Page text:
PURPOSE: Infective endocarditis (IE) carries high mortality and morbidity but little is known about factors affecting long term mortality and survival in younger IE patients, who may be more amenable to surgical treatment. We conducted a study looking for epidemiologic and clinical factors affecting long term outcome of IE in young adults.
METHODS: Consecutive patients admitted to tertiary hospital for definite and possible IE, as defined by the modified Dukes criteria, between February, 1997, through October, 2008 were retrospectively reviewed. Patients who had prosthetic valve or age >50 were excluded from the study. Survival was analyzed using Cox proportional hazard model and Kaplan-Meier method.
RESULTS: 116 patients are included in the analysis. 76 patients received medical treatment and 40 patients received surgical treatment. Mortality was 0.09 per year. In univariate analysis, male sex (HR 1.82, CI 1.0-3.3, p=0.04), renal failure (HR 2.15, CI 1.12-4.11, p=0.02), and positive blood culture (HR 2.03, CI 0.95-4.35, p=0.06) were associated with increased mortality. White race (HR 0.41, CI 0.22-0.77, p=0.005), surgical treatment (HR 0.51, CI 0.26-1.00, p=0.05) and MSSA endocarditis (HR 0.39, CI 0.14-1.08, p=0.06) were associated with improved survival. Although surgical patients had significantly high rate of heart failure, valve perforation, severe valvular regurgitation and cardiac absecess, surgical treatment was the only variable that was statistically significantly associated with improved survival (HR 0.49, CI 0.24-0.98, p=0.04) in multivariate analysis.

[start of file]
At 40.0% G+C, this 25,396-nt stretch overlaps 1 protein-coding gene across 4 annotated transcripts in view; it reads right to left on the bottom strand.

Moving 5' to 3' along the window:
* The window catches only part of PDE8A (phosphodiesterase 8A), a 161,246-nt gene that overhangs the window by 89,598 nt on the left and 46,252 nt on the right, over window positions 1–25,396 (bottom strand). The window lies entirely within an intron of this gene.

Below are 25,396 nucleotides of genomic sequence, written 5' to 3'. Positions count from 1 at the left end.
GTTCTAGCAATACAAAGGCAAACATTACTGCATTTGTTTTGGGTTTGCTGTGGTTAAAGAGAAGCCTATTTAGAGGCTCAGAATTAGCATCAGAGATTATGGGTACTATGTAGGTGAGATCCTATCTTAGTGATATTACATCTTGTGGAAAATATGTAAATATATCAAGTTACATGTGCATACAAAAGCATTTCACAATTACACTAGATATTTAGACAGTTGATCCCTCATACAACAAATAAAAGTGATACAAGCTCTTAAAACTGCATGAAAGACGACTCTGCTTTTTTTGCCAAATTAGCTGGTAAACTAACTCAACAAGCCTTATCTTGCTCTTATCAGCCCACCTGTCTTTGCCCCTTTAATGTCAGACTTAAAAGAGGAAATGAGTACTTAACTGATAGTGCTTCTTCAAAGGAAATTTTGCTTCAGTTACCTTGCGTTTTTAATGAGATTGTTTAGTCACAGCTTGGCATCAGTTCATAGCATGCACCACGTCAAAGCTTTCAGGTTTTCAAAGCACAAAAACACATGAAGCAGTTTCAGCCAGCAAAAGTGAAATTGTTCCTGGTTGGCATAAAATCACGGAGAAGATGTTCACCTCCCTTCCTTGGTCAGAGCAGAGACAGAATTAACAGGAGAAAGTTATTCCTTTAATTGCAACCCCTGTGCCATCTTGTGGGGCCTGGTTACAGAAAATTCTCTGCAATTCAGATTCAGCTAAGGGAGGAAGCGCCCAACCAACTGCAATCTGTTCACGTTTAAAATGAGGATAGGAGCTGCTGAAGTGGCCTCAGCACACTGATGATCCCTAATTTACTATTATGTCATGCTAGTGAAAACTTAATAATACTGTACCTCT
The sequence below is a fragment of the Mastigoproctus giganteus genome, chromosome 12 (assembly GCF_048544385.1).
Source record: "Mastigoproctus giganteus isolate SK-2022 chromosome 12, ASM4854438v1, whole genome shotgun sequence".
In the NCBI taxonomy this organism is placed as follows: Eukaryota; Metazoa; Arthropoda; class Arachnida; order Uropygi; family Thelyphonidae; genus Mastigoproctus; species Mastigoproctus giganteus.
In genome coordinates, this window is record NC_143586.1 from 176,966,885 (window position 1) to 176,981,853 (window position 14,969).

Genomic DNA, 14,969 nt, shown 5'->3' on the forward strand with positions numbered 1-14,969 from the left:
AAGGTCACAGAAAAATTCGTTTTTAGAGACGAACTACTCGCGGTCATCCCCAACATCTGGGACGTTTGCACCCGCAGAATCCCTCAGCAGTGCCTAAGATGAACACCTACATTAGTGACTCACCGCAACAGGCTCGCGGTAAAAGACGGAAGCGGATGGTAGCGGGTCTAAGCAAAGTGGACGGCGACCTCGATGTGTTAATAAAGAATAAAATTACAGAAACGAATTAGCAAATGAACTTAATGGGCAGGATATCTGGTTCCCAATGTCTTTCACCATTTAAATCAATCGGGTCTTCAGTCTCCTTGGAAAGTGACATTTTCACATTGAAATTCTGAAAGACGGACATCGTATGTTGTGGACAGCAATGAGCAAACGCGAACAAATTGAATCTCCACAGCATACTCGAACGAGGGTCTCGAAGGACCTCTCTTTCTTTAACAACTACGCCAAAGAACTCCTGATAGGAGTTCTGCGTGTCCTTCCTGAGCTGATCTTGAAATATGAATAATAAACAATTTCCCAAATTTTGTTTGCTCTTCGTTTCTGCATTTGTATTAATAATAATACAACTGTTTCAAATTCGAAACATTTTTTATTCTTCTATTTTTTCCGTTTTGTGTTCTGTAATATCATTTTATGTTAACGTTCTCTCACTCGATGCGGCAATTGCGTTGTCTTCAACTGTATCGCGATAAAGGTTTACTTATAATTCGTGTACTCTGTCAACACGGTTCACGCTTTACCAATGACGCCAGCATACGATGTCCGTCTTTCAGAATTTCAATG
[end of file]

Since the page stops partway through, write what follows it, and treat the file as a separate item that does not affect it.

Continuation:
CONCLUSIONS: Surgical treatment of endocarditis is associated with improved survival compared to medical management.
CLINICAL IMPLICATIONS: Early surgical intervention with endocarditis should be done unless limited by specific clinical concerns.
DISCLOSURE: The following authors have nothing to disclose: Jeong Yun, Athanasios Smyrlis, Young Chae, Jonathan Sarik, Aman Amanullah, Benjamin Youdelman
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